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General Joseph E. Johnston, Narrative of Military Operations During the Civil War, Chapter 9 (search)
dwin's brigades, sent back to Mississippi by the President two weeks after. and the cavalry sent back by Longstreet, No cavalry had been sent back by Longstreet; Martin's division, referred to, rejoined us in April following. would furnish a force exceeding in number that actually engaged in any battle, on the Confederate side, dfought on the Confederate side at Chickamauga. Cavalry is not included in the foregoing figures. The number of troops of that arm had been reduced also, and, as Martin's division fought at Chickamauga, its presence at Dalton would not have affected the above statement materially, for hard service had told so severely upon its hohattanooga, Bridgeport, and Stevenson. Besides them, the Ninth and Twenty-third Corps, twenty-five or thirty thousand, were at Knoxville. Longstreet's corps and Martin's cavalry division of the Army of Tennessee were in observation of these troops, forty miles from them, toward Virginia. Besides these, there were about eight hu
General Joseph E. Johnston, Narrative of Military Operations During the Civil War, Chapter 10 (search)
it is believed, will be available, if nothing shall occur to divert them, viz.: Infantry.Artillery.Cavalry.Total. Your own command33,0003,0005,00041,000 General Martin's cavalry, now en route to you3,0003,000 From Lieut.-Gen. Polk5,0005,000 From Gen. Beauregard10,00010,000 From Gen. Longstreet's command12,0002,0002,00016,luded improperly. It had just arrived at Rome, sent there from the vicinity of Mobile, by Major-General Maury. But, on the other hand, Mercer's was not; nor was Martin's division of cavalry, then near Cartersville, because its horses, worn down by continuous hard service since the beginning of the previous summer, were unfit foron us in great force, I again urged the Administration, by telegraph, to put about half of Lieutenant-General Polk's infantry under my control, and ordered Major-General Martin, with his division, from the valley of the Etowah to that of the Oostenaula, to observe it from Resaca to Rome. Brigadier-General Kelly, whose little divi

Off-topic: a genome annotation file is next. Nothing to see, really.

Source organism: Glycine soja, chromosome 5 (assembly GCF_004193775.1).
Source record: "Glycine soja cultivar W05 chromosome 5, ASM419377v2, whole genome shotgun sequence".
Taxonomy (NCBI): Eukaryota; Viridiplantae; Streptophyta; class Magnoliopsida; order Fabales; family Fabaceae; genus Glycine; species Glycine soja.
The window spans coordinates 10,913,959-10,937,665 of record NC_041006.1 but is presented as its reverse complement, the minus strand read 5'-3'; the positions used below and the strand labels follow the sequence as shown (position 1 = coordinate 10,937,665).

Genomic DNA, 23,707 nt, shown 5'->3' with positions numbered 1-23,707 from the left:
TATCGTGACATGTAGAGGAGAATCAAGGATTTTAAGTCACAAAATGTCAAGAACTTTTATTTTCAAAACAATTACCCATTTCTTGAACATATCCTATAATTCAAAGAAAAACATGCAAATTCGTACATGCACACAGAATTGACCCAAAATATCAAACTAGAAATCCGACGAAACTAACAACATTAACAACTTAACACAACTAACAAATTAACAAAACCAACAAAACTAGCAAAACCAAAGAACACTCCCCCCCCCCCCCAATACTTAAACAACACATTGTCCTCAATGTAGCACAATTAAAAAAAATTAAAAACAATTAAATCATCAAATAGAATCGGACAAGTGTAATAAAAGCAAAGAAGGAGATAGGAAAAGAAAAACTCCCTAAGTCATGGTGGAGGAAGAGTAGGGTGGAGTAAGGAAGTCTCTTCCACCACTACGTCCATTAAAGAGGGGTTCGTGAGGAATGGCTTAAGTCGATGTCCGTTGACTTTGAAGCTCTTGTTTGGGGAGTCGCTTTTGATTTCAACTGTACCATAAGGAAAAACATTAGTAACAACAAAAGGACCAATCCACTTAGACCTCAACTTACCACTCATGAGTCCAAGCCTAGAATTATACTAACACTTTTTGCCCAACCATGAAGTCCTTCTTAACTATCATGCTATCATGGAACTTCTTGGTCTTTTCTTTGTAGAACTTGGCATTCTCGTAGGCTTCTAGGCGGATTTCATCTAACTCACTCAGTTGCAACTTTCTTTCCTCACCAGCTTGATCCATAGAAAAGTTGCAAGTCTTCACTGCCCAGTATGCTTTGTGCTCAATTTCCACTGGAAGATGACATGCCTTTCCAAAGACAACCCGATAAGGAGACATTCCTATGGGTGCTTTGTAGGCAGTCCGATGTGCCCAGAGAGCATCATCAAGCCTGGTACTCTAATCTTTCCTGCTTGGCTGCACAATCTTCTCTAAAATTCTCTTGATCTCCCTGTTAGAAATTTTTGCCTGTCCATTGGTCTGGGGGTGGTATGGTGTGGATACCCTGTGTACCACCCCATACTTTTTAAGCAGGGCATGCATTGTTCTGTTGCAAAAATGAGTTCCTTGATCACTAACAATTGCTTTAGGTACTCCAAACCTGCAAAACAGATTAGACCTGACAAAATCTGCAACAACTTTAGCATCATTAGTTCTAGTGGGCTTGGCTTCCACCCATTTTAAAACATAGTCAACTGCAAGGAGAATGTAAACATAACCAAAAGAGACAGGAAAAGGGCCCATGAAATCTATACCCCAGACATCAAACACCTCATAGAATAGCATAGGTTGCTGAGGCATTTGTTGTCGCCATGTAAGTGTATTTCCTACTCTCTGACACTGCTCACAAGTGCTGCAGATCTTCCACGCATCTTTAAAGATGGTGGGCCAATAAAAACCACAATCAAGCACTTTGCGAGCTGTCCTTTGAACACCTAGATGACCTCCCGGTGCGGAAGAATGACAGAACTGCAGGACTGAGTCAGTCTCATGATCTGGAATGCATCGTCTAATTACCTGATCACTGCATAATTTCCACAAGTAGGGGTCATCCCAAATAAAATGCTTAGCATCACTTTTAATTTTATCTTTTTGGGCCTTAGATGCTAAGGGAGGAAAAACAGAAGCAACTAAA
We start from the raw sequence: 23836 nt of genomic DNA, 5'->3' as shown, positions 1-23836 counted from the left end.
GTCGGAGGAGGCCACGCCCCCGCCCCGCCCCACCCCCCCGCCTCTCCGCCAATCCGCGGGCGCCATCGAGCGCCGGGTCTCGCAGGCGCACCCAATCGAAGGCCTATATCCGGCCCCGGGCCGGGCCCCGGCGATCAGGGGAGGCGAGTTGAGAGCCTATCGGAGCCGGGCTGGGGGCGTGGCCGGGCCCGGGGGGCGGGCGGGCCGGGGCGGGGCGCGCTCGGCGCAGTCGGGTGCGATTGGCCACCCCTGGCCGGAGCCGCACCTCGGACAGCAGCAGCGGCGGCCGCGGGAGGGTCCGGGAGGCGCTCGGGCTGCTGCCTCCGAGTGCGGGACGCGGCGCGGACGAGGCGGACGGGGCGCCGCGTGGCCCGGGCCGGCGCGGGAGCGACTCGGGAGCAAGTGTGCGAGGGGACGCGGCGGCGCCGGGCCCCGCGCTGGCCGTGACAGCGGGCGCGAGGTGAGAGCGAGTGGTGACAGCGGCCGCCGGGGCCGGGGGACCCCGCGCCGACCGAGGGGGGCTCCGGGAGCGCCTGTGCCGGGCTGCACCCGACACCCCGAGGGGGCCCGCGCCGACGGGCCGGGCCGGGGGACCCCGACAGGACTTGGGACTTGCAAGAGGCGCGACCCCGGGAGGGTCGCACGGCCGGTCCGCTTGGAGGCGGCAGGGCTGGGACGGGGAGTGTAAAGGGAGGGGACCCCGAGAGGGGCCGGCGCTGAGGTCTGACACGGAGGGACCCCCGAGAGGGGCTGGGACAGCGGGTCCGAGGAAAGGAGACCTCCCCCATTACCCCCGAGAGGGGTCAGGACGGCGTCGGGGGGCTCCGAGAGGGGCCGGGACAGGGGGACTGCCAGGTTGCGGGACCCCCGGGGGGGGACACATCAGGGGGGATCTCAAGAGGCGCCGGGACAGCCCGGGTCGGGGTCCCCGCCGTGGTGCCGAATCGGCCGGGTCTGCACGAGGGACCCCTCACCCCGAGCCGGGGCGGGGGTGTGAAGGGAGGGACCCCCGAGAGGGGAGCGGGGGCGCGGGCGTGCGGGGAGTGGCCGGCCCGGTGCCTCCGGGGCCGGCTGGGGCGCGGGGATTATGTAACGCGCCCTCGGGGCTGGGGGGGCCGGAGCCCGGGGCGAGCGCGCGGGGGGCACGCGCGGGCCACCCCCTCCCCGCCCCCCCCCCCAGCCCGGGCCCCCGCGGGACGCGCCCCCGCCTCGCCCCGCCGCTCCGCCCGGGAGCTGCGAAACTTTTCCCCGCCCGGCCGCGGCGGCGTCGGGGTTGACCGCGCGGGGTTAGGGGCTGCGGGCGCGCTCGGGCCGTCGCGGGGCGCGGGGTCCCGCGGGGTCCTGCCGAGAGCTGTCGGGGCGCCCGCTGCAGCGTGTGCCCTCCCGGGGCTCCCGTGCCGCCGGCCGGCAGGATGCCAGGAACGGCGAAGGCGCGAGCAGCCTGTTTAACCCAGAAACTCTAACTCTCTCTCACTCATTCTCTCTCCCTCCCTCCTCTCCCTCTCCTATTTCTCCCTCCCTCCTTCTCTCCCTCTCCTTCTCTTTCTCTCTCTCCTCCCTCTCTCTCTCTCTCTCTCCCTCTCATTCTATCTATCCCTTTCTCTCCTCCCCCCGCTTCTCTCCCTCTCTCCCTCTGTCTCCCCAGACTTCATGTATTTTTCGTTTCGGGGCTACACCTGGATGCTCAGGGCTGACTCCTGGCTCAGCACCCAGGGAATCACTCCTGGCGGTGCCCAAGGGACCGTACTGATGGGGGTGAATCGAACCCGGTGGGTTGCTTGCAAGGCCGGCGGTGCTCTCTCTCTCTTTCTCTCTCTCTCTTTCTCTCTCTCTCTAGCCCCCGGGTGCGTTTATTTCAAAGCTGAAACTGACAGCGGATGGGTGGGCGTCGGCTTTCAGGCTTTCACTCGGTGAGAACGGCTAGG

General Joseph E. Johnston, Narrative of Military Operations During the Civil War, Chapter 11 (search)
m a hill in front of his left, which commanded our bridges at short range. A report from Major-General Martin was received at the same time, to the effect that Federal forces were crossing the Oosteker's division, of Hardee's corps, was ordered to march immediately to the point named by Major-General Martin. Lieutenant-General Hood was also informed of the change of plan, and desired to bring ba occupied the interval, of half a mile, between Cleburne's right and Little Pumpkin-Vine Creek. Martin's division (cavalry) guarded the road from Burnt Hickory to Marietta, two miles farther to the right; and Humes's the interval between Kelly's and Martin's divisions. Between five and six o'clock in the afternoon, Kelly's skirmishers were driven in by a body of Federal cavalry, whose advanceederate cavalry at and near Dalton, on the 1st of May, was twenty-three hundred and ninety-two. Martin brought three thousand five hundred from the Etowah into the field on the 9th, and Jackson's th
General Joseph E. Johnston, Narrative of Military Operations During the Civil War, Memorandum for Colonel Browne, Aide-de-camp. (search)
on the 12th of May. On that day Loring's division, Army of the Mississippi, and Canty's division, joined at Resaca, with about eight thousand effectives. French's division, same army, joined near Kingston several days later (about four thousand effectives). Quarles's brigade from Mobile (about twenty-two hundred effectives) joined at New Hope Church on the 26th. The cavalry of the Mississippi Army, which joined near Adairsville, was estimated at three thousand nine hundred effectives; and Martin's cavalry division, which joined near Resaca, at three thousand five hundred. These were the only reinforcements received while General Johnston had command of the army. 3. There was no return (field) of the army made after May 1st, until June 10th. The return of June 10th gave, as effectives: Infantry, forty-four thousand eight hundred and sixty ; artillery, three thousand eight hundred and seventy-two (forty-eight thousand seven hundred and thirty-two); cavalry, ten thousand five hund